The relations between classroom experience and individual differences in motivation and self-regulated learning were examined in a correlational study of seventh graders (N = 100, mean age = 12.3 years) from a middle school in the Midwest. Motivational beliefs (intrinsic value, self-efficacy, and test anxiety) and self-regulated learning (cognitive strategy use and self-regulation) were assessed in the fall and spring of the school year using a reliable and valid self-report measure, the Motivated Strategies for Learning Questionnaire. Classroom experience was measured with students'perceptions of productive classroom work teacher effectiveness, and cooperative work. Results showed thatpositive motivational beliefs were positively related to higher levels ofself-regulated learning. Classroom differences also were related to motivation and self-regulated learning. Intrinsic value later in the year was more strongly related to classroom experience than intrinsic value early in the year, whereas test anxiety was more traitlike, showing a stronger relation to earlieranxiety than to classroom experience. Self-efficacy, cognitive strategy use, and self-regulation were related to both early individual difference measures as well as classroom experience. Results are discussed in terms of the reciprocal relations between motivation and self-regulated learning as well as the implications for education.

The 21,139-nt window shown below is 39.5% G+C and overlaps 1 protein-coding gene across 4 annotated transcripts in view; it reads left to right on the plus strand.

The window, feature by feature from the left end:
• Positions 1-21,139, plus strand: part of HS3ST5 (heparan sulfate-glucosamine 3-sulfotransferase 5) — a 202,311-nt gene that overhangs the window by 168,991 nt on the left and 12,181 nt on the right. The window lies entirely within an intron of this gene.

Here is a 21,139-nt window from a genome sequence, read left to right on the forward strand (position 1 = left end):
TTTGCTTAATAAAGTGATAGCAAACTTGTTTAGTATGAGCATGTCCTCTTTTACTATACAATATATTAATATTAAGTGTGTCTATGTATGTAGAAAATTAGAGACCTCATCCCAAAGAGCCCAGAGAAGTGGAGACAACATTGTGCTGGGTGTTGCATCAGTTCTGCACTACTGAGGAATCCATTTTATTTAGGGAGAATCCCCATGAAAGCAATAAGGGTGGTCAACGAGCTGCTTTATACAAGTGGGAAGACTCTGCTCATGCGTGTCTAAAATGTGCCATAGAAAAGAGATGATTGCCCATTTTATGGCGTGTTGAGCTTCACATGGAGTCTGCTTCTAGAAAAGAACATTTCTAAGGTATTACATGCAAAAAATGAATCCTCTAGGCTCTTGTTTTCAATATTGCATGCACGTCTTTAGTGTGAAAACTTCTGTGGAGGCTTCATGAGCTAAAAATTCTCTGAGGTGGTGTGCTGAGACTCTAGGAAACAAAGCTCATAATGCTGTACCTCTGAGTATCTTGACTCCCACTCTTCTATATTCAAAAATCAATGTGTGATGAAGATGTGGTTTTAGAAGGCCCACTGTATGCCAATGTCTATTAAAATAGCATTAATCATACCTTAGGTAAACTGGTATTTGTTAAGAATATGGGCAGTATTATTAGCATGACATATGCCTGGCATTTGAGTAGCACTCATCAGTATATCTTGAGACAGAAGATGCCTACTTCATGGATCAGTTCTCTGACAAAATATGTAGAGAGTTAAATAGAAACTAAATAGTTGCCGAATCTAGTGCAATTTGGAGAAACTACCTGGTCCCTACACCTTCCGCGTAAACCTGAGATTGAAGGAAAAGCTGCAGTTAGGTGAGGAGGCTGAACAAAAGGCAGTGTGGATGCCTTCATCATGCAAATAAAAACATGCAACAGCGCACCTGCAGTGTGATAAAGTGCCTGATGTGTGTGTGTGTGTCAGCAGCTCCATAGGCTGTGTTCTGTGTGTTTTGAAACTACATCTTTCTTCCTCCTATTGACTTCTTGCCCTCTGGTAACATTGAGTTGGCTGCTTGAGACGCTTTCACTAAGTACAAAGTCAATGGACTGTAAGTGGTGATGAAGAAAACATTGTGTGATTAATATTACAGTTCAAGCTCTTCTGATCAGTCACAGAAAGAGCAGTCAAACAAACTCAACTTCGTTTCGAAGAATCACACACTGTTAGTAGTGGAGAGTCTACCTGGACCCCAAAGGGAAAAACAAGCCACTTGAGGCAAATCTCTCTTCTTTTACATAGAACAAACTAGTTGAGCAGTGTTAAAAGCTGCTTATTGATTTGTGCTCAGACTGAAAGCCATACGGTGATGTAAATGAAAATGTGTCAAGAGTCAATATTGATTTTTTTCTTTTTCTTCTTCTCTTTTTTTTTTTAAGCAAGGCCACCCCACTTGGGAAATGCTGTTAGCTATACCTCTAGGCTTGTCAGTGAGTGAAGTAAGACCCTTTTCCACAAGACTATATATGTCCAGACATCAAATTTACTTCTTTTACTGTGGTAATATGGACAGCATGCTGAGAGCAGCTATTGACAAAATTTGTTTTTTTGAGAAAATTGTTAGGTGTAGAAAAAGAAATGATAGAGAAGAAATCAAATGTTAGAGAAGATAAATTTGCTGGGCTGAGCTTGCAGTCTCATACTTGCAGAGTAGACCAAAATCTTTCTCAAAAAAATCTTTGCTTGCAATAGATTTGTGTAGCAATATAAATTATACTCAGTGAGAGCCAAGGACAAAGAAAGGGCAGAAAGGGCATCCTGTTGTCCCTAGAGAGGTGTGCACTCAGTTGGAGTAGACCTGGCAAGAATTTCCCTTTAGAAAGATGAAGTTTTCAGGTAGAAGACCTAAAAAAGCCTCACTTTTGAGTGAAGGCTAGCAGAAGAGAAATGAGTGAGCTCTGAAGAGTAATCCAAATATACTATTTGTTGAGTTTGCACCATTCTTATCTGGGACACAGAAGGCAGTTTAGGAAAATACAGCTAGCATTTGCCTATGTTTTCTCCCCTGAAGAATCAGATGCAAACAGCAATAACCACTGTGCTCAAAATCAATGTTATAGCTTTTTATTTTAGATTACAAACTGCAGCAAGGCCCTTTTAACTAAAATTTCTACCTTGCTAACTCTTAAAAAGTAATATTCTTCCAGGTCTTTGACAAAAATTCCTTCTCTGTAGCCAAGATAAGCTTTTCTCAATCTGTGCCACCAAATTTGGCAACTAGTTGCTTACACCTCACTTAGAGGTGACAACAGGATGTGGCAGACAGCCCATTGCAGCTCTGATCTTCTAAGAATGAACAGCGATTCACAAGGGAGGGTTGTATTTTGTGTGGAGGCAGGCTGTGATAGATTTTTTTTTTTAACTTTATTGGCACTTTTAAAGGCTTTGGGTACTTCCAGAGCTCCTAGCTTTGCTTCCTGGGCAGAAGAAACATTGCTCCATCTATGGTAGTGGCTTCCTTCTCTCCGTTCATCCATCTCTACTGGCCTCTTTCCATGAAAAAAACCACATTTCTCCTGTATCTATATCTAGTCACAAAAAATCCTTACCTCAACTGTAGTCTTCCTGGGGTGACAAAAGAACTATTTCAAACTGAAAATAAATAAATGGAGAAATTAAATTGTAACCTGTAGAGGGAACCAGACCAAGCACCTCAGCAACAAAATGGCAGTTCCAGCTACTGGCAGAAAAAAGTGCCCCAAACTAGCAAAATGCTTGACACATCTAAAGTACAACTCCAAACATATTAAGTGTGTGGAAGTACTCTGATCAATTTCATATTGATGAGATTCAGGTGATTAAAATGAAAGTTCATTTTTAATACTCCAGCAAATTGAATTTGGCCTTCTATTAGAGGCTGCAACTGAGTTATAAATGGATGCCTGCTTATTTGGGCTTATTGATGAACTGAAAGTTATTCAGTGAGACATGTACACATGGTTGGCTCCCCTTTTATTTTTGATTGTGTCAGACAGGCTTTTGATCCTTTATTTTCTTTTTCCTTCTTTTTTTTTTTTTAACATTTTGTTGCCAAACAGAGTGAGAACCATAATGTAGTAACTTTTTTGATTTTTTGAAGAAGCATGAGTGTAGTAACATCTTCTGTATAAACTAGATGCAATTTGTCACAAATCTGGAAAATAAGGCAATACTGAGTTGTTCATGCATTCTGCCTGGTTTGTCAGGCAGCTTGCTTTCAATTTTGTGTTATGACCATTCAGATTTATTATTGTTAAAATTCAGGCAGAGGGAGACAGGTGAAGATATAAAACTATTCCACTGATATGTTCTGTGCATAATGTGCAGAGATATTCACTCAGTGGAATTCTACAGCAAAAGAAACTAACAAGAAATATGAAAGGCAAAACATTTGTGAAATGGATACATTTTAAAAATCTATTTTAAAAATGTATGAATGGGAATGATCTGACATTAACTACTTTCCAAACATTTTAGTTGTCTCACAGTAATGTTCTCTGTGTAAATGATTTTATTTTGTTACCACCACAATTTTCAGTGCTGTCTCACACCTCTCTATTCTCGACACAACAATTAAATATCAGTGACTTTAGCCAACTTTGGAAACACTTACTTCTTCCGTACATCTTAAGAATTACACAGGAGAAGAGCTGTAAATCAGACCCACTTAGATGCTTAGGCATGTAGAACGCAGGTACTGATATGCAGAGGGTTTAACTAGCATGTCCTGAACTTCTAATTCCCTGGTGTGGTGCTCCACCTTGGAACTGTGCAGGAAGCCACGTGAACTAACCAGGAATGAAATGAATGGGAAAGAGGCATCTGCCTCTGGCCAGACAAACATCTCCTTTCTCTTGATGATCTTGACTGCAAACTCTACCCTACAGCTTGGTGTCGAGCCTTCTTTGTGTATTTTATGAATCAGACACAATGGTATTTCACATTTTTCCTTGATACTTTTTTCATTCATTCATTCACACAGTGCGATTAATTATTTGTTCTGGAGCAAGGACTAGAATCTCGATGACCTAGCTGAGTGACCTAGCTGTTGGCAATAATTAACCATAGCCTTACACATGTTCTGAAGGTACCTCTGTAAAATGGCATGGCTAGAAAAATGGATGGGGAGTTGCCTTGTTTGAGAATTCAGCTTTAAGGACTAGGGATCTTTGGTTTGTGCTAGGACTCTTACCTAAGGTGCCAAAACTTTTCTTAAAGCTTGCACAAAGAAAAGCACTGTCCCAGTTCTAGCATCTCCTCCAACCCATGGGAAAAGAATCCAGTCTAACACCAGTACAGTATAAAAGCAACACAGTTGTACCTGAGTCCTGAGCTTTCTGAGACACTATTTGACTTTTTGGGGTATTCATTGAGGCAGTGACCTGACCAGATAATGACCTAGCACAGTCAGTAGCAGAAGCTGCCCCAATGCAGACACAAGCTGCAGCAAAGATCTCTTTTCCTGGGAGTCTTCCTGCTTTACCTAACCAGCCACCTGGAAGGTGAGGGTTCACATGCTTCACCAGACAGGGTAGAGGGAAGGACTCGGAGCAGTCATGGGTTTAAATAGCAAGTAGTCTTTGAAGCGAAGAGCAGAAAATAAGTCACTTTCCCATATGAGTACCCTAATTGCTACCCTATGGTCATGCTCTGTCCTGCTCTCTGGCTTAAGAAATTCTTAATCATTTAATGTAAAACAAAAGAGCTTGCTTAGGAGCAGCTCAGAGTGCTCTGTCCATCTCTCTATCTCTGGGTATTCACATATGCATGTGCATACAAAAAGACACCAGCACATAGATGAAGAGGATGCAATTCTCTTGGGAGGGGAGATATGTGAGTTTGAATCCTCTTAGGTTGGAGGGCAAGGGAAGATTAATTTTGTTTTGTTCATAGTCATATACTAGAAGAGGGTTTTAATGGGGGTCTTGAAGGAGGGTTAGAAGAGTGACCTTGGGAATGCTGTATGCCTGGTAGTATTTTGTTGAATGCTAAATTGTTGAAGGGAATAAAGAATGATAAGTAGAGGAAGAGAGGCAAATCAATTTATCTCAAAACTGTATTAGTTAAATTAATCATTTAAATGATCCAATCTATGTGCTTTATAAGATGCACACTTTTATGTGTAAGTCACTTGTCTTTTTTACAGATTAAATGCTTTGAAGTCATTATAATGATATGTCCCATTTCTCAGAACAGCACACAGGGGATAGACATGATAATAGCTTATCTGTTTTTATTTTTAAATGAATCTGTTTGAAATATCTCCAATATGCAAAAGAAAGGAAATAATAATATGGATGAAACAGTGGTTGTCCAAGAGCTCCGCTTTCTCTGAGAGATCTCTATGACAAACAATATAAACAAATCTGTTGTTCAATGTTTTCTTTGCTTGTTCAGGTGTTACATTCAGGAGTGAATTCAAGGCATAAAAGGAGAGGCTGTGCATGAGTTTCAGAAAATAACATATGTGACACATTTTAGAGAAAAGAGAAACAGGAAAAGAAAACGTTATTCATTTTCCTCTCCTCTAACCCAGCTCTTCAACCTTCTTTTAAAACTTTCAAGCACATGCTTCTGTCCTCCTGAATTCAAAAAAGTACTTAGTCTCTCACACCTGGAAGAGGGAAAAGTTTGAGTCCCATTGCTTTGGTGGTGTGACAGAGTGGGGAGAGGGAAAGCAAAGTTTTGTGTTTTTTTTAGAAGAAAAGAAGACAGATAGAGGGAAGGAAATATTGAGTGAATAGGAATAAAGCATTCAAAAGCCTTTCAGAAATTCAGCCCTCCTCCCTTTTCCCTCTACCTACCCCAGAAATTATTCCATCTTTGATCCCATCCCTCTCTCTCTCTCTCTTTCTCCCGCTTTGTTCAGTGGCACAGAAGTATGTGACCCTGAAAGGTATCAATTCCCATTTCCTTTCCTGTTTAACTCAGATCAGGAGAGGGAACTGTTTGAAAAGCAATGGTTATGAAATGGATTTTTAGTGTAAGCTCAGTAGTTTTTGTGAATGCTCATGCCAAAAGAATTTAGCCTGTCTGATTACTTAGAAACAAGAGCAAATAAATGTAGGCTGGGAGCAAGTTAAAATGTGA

All Science Journal Classification (ASJC) codes
- Developmental and Educational Psychology
- Social Sciences (miscellaneous)
- Sociology and Political Science
- Life-span and Life-course Studies